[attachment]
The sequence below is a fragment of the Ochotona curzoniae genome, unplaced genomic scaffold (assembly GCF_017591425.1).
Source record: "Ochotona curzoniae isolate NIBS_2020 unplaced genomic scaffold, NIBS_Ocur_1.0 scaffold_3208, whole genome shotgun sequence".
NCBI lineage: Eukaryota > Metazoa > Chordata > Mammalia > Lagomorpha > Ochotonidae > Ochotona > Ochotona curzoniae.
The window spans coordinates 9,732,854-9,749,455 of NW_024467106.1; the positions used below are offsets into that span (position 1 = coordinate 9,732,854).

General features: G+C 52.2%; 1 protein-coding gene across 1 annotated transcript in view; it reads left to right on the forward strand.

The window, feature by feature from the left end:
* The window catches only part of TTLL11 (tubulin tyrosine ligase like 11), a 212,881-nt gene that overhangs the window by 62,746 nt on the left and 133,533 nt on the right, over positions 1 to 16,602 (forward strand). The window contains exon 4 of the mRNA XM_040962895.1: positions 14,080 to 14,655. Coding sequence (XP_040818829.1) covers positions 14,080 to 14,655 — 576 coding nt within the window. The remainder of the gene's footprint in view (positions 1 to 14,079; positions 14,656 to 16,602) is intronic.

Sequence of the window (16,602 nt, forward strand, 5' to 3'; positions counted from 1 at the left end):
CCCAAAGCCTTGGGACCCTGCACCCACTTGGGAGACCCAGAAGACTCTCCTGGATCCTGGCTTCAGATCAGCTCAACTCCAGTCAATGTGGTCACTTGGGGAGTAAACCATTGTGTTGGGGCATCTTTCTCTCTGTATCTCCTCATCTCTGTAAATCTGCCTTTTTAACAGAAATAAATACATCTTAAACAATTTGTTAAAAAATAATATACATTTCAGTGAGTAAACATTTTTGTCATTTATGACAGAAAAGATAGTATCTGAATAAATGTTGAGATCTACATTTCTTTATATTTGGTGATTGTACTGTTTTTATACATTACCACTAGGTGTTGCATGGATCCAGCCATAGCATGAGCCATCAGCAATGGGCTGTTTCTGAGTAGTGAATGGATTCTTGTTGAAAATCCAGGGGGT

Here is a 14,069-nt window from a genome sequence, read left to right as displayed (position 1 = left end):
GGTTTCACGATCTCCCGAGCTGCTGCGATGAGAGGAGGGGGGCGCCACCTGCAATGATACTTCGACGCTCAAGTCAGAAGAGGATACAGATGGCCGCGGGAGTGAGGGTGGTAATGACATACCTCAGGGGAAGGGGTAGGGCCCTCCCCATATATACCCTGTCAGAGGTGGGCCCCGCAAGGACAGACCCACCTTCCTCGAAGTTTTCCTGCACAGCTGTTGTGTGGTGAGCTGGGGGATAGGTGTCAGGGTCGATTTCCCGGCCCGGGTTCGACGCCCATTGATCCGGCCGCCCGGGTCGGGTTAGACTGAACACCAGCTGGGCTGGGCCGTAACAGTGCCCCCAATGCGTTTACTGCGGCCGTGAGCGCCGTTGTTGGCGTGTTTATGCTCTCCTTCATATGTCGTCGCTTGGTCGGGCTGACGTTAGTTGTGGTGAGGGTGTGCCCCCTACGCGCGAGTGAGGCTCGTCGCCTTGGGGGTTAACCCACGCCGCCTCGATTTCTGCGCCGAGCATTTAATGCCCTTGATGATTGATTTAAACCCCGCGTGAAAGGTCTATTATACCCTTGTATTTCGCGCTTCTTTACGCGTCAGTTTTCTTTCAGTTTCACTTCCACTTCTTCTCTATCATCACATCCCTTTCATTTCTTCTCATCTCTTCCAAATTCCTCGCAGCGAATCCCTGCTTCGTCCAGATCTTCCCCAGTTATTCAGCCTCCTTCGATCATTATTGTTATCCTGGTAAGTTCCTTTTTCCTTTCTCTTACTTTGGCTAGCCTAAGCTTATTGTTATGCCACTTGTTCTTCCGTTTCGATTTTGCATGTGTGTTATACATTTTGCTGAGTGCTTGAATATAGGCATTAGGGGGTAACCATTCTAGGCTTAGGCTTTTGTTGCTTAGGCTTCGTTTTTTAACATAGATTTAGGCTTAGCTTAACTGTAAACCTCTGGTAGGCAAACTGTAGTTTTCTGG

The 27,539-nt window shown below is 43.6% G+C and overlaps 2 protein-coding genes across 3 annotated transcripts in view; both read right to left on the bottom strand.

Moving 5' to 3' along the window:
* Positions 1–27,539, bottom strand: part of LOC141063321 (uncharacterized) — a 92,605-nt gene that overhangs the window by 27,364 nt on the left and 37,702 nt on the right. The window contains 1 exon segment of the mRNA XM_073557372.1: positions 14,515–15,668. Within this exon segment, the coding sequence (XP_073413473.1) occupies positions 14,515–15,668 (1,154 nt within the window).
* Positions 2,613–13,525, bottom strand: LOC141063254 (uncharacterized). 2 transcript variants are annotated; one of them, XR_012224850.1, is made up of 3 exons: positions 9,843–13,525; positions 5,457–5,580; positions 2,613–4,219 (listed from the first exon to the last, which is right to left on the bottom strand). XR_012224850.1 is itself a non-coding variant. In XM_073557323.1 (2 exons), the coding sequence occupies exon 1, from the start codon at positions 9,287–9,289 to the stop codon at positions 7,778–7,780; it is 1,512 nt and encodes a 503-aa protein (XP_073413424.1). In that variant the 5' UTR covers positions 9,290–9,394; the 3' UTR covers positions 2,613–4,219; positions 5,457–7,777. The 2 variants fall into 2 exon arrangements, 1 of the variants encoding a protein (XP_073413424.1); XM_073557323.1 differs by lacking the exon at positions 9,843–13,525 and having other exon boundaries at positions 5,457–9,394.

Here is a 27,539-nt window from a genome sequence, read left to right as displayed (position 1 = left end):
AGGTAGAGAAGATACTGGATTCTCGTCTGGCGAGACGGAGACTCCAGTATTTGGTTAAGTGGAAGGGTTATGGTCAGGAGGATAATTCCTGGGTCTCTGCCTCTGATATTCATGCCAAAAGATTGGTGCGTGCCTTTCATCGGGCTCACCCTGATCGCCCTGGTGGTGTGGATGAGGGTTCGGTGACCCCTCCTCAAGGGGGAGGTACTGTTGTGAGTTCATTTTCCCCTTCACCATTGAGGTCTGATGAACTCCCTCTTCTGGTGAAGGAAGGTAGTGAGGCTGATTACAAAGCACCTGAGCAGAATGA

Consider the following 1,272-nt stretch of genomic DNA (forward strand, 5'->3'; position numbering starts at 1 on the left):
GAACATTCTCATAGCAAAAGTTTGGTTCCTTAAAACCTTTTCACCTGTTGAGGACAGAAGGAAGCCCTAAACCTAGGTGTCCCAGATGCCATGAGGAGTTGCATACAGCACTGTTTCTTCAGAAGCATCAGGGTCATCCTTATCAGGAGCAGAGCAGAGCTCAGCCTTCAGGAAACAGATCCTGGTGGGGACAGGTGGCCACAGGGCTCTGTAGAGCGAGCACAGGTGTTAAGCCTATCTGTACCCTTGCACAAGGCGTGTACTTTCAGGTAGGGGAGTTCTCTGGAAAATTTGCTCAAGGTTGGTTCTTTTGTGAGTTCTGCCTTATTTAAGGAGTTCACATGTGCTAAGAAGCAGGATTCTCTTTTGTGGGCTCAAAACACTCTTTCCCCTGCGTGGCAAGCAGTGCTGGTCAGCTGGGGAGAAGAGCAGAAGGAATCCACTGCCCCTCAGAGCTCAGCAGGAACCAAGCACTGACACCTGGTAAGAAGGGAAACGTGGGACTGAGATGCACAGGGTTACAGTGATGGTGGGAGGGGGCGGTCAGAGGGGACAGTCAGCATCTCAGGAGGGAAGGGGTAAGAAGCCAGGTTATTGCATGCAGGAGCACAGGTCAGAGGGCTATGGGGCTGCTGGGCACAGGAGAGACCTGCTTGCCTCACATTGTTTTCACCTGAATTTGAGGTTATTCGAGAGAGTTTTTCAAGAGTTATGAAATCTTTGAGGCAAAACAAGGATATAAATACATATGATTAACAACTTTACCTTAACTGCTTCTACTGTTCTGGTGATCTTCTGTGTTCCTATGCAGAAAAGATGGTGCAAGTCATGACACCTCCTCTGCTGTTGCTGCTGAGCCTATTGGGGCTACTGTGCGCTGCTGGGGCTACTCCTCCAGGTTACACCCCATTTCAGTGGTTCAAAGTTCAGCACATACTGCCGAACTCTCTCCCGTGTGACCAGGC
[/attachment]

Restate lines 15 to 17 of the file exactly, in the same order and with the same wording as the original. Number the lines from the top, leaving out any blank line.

* Positions 2,613–13,525, bottom strand: LOC141063254 (uncharacterized). 2 transcript variants are annotated; one of them, XR_012224850.1, is made up of 3 exons: positions 9,843–13,525; positions 5,457–5,580; positions 2,613–4,219 (listed from the first exon to the last, which is right to left on the bottom strand). XR_012224850.1 is itself a non-coding variant. In XM_073557323.1 (2 exons), the coding sequence occupies exon 1, from the start codon at positions 9,287–9,289 to the stop codon at positions 7,778–7,780; it is 1,512 nt and encodes a 503-aa protein (XP_073413424.1). In that variant the 5' UTR covers positions 9,290–9,394; the 3' UTR covers positions 2,613–4,219; positions 5,457–7,777. The 2 variants fall into 2 exon arrangements, 1 of the variants encoding a protein (XP_073413424.1); XM_073557323.1 differs by lacking the exon at positions 9,843–13,525 and having other exon boundaries at positions 5,457–9,394.

Here is a 27,539-nt window from a genome sequence, read left to right as displayed (position 1 = left end):
AGGTAGAGAAGATACTGGATTCTCGTCTGGCGAGACGGAGACTCCAGTATTTGGTTAAGTGGAAGGGTTATGGTCAGGAGGATAATTCCTGGGTCTCTGCCTCTGATATTCATGCCAAAAGATTGGTGCGTGCCTTTCATCGGGCTCACCCTGATCGCCCTGGTGGTGTGGATGAGGGTTCGGTGACCCCTCCTCAAGGGGGAGGTACTGTTGTGAGTTCATTTTCCCCTTCACCATTGAGGTCTGATGAACTCCCTCTTCTGGTGAAGGAAGGTAGTGAGGCTGATTACAAAGCACCTGAGCAGAATGA